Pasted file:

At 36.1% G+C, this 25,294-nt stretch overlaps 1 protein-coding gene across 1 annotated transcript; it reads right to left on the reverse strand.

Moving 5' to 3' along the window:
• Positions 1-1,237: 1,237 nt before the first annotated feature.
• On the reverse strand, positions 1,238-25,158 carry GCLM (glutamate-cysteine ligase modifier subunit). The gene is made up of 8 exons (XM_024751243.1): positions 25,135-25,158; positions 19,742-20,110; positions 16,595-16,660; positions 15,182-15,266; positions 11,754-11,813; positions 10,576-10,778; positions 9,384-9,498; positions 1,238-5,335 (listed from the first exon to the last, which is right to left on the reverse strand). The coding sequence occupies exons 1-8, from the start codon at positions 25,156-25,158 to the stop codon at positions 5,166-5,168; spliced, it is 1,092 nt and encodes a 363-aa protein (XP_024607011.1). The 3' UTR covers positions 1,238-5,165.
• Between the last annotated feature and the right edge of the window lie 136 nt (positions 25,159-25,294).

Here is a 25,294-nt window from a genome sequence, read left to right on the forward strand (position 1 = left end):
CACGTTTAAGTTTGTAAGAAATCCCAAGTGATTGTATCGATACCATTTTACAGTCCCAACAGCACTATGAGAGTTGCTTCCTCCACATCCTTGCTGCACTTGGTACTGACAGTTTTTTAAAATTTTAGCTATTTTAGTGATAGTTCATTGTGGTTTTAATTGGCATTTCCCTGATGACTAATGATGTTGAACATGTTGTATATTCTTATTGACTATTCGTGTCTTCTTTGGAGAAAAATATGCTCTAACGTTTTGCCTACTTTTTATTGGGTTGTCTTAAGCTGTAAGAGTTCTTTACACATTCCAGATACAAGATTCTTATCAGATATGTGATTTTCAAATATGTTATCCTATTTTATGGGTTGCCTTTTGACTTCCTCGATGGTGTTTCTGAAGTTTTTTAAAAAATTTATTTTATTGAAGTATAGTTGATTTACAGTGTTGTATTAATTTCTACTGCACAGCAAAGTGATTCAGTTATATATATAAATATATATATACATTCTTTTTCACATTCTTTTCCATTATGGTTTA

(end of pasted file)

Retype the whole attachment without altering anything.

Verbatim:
At 36.1% G+C, this 25,294-nt stretch overlaps 1 protein-coding gene across 1 annotated transcript; it reads right to left on the reverse strand.

Moving 5' to 3' along the window:
• Positions 1-1,237: 1,237 nt before the first annotated feature.
• On the reverse strand, positions 1,238-25,158 carry GCLM (glutamate-cysteine ligase modifier subunit). The gene is made up of 8 exons (XM_024751243.1): positions 25,135-25,158; positions 19,742-20,110; positions 16,595-16,660; positions 15,182-15,266; positions 11,754-11,813; positions 10,576-10,778; positions 9,384-9,498; positions 1,238-5,335 (listed from the first exon to the last, which is right to left on the reverse strand). The coding sequence occupies exons 1-8, from the start codon at positions 25,156-25,158 to the stop codon at positions 5,166-5,168; spliced, it is 1,092 nt and encodes a 363-aa protein (XP_024607011.1). The 3' UTR covers positions 1,238-5,165.
• Between the last annotated feature and the right edge of the window lie 136 nt (positions 25,159-25,294).

Here is a 25,294-nt window from a genome sequence, read left to right on the forward strand (position 1 = left end):
CACGTTTAAGTTTGTAAGAAATCCCAAGTGATTGTATCGATACCATTTTACAGTCCCAACAGCACTATGAGAGTTGCTTCCTCCACATCCTTGCTGCACTTGGTACTGACAGTTTTTTAAAATTTTAGCTATTTTAGTGATAGTTCATTGTGGTTTTAATTGGCATTTCCCTGATGACTAATGATGTTGAACATGTTGTATATTCTTATTGACTATTCGTGTCTTCTTTGGAGAAAAATATGCTCTAACGTTTTGCCTACTTTTTATTGGGTTGTCTTAAGCTGTAAGAGTTCTTTACACATTCCAGATACAAGATTCTTATCAGATATGTGATTTTCAAATATGTTATCCTATTTTATGGGTTGCCTTTTGACTTCCTCGATGGTGTTTCTGAAGTTTTTTAAAAAATTTATTTTATTGAAGTATAGTTGATTTACAGTGTTGTATTAATTTCTACTGCACAGCAAAGTGATTCAGTTATATATATAAATATATATATACATTCTTTTTCACATTCTTTTCCATTATGGTTTA